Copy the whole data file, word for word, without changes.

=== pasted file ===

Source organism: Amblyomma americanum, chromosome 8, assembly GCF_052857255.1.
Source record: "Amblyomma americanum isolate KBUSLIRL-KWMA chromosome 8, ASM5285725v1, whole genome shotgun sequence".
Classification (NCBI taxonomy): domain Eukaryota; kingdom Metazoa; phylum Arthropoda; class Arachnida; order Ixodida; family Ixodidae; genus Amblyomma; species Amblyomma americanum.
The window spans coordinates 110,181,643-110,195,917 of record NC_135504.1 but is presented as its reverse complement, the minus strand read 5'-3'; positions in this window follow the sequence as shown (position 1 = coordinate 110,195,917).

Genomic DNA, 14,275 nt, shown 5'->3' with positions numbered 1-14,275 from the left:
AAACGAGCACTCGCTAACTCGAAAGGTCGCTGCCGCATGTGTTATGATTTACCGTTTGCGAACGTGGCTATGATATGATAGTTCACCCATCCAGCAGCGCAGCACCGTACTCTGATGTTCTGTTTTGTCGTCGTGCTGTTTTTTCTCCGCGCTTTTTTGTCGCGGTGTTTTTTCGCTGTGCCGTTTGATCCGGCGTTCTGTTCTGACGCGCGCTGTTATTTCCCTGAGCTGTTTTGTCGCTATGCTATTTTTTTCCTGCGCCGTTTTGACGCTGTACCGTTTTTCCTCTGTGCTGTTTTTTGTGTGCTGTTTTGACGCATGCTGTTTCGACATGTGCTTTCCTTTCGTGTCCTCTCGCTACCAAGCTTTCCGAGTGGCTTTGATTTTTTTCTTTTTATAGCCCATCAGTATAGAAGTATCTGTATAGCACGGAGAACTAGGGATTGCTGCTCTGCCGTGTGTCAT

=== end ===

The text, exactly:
Source organism: Amblyomma americanum, chromosome 8, assembly GCF_052857255.1.
Source record: "Amblyomma americanum isolate KBUSLIRL-KWMA chromosome 8, ASM5285725v1, whole genome shotgun sequence".
Classification (NCBI taxonomy): domain Eukaryota; kingdom Metazoa; phylum Arthropoda; class Arachnida; order Ixodida; family Ixodidae; genus Amblyomma; species Amblyomma americanum.
The window spans coordinates 110,181,643-110,195,917 of record NC_135504.1 but is presented as its reverse complement, the minus strand read 5'-3'; positions in this window follow the sequence as shown (position 1 = coordinate 110,195,917).

Genomic DNA, 14,275 nt, shown 5'->3' with positions numbered 1-14,275 from the left:
AAACGAGCACTCGCTAACTCGAAAGGTCGCTGCCGCATGTGTTATGATTTACCGTTTGCGAACGTGGCTATGATATGATAGTTCACCCATCCAGCAGCGCAGCACCGTACTCTGATGTTCTGTTTTGTCGTCGTGCTGTTTTTTCTCCGCGCTTTTTTGTCGCGGTGTTTTTTCGCTGTGCCGTTTGATCCGGCGTTCTGTTCTGACGCGCGCTGTTATTTCCCTGAGCTGTTTTGTCGCTATGCTATTTTTTTCCTGCGCCGTTTTGACGCTGTACCGTTTTTCCTCTGTGCTGTTTTTTGTGTGCTGTTTTGACGCATGCTGTTTCGACATGTGCTTTCCTTTCGTGTCCTCTCGCTACCAAGCTTTCCGAGTGGCTTTGATTTTTTTCTTTTTATAGCCCATCAGTATAGAAGTATCTGTATAGCACGGAGAACTAGGGATTGCTGCTCTGCCGTGTGTCAT